In the pattern of tributaries, the blue roof gutters carry the storm water into the rain garden.


Springside School, Philadelphia, Pennsylvania


PVC pipe, glass pipe, native perennials, rainwater

32 feet tall x 41 feet wide

In collaboration with the Philadelphia Water Department and the Pennsylvania Horticultural Society


This garden treats the storm water from the roof of the classroom buildings. The rainwater from each drain splashes into a stone or concrete runnel and flows down a graded bio-swale filled with native irises, creating a trail of blue flowers in the late spring. The water then flows into a planted infiltration basin and soaks into the ground. The swale slows the passage of the storm water, while the basin allows the water to seep into the ground. The art gives a place for rain to infiltrate and prevents the storm water from being expelled directly into the local creek. 

Every class from kindergarteners to seniors helped plant the native vegetation.

The rain garden slows the storm water and allows it to infiltrate into the soil rather than running directly into the storm sewer and eroding the local stream. Though rain gardens are difficult to perceive, the watershed pipe diagram catches the eye of people driving by.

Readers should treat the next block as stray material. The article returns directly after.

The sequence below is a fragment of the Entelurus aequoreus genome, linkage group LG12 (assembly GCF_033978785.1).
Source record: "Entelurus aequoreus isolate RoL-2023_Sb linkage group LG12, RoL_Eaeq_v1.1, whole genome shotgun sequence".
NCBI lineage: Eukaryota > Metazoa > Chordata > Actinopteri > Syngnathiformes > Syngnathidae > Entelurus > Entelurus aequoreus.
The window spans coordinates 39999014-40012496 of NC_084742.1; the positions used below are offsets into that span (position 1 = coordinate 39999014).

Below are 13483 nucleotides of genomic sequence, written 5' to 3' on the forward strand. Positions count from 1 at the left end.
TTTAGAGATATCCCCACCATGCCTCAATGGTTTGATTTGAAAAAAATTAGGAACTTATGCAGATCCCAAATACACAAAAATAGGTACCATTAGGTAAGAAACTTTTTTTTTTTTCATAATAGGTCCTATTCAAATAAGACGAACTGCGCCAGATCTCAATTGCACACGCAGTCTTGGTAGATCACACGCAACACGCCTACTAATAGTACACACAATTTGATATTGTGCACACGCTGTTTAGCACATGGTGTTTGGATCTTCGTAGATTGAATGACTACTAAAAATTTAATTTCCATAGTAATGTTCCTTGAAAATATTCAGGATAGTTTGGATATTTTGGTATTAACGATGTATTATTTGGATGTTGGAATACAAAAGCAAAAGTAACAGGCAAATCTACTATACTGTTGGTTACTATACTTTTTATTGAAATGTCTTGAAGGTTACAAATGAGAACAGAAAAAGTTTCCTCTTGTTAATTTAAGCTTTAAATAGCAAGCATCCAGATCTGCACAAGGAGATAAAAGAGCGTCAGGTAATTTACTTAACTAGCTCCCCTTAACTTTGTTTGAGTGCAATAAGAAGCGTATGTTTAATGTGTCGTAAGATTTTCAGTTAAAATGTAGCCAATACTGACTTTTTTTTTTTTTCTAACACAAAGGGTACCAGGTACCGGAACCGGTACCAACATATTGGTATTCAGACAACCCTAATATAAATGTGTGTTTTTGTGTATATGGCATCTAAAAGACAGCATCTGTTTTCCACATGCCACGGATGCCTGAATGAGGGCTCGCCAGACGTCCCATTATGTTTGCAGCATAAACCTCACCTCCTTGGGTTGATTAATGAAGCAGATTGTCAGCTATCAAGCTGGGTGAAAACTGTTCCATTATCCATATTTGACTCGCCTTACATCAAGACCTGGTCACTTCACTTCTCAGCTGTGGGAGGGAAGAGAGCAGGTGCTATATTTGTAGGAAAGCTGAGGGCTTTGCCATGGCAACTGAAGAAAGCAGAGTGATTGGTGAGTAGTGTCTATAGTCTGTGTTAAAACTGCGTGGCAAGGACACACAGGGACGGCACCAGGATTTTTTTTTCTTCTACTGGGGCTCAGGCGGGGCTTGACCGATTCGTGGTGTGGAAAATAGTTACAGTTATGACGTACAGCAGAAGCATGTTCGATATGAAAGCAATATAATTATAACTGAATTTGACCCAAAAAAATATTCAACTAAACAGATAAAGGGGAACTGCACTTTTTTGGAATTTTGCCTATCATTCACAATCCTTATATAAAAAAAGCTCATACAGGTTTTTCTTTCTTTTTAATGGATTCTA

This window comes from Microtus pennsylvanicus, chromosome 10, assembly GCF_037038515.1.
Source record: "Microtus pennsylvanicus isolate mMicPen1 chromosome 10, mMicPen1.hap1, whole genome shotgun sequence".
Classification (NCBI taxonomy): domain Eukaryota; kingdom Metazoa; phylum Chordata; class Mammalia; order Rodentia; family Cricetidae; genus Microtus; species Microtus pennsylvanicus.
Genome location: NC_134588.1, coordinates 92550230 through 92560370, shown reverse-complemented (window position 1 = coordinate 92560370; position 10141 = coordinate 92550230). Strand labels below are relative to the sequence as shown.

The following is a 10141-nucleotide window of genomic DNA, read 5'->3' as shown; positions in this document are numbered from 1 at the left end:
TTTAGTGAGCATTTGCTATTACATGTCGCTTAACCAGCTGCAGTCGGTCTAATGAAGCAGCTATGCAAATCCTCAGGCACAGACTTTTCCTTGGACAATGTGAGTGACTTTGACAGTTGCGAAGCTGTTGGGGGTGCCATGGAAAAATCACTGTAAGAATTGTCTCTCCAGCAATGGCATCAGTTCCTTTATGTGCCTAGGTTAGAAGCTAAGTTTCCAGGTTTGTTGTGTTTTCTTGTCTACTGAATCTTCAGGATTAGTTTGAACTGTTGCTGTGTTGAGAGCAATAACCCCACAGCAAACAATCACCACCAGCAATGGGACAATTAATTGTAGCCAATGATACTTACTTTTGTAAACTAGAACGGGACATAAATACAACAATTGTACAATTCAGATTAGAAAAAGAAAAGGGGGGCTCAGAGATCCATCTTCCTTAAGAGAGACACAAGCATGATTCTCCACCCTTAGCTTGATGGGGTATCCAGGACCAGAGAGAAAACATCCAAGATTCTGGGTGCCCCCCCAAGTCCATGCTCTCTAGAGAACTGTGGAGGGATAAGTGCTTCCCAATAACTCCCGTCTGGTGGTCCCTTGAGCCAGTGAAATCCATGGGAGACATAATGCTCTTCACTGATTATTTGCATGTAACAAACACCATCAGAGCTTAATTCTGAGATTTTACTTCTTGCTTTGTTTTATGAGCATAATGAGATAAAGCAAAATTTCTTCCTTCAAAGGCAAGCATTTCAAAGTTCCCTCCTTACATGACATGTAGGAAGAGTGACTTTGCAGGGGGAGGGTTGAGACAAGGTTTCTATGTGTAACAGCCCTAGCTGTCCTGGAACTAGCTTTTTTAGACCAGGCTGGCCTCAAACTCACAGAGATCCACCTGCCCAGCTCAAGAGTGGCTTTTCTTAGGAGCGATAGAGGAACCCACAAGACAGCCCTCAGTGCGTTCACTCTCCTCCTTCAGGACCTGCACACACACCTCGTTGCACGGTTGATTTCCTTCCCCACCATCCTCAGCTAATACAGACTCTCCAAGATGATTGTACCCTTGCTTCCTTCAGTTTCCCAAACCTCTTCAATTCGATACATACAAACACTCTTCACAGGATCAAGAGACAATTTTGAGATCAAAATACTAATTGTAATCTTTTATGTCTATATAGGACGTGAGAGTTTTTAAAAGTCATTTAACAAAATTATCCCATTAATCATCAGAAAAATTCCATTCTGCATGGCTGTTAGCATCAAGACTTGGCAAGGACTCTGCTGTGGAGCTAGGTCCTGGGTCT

The space was once an ignored pocket of eroded lawn, but is now an area for watching blossoms and seed heads and studying the ecosystem of a native wet meadow. It has created natural habitat for butterflies and other insects. The Springside Rain Wall and Garden celebrates the connection of rainwater to watersheds and makes rain an event to look forward to.

Stacy Levy_springside_diagram.png

This slow infiltration keeps the rainwater moving deeply through the soil, rather than running off the surface and flowing directly into the storm sewers. The project handles all of the runoff from the Science and Art wing of the building, allowing this part of the campus structure ‘to drink its own water’.

Some portions of the watershed pipes are clear glass to show the passage of rainwater through the system.

At the bottom of the wall, runnels carry water from the gutters to the ground. One runnel is cast concrete with blue and green broken glass from the bottles used during one of the project’s fundraisers. The other runnels are carved in repurposed architectural stones from the site.

The garden changes throughout the seasons.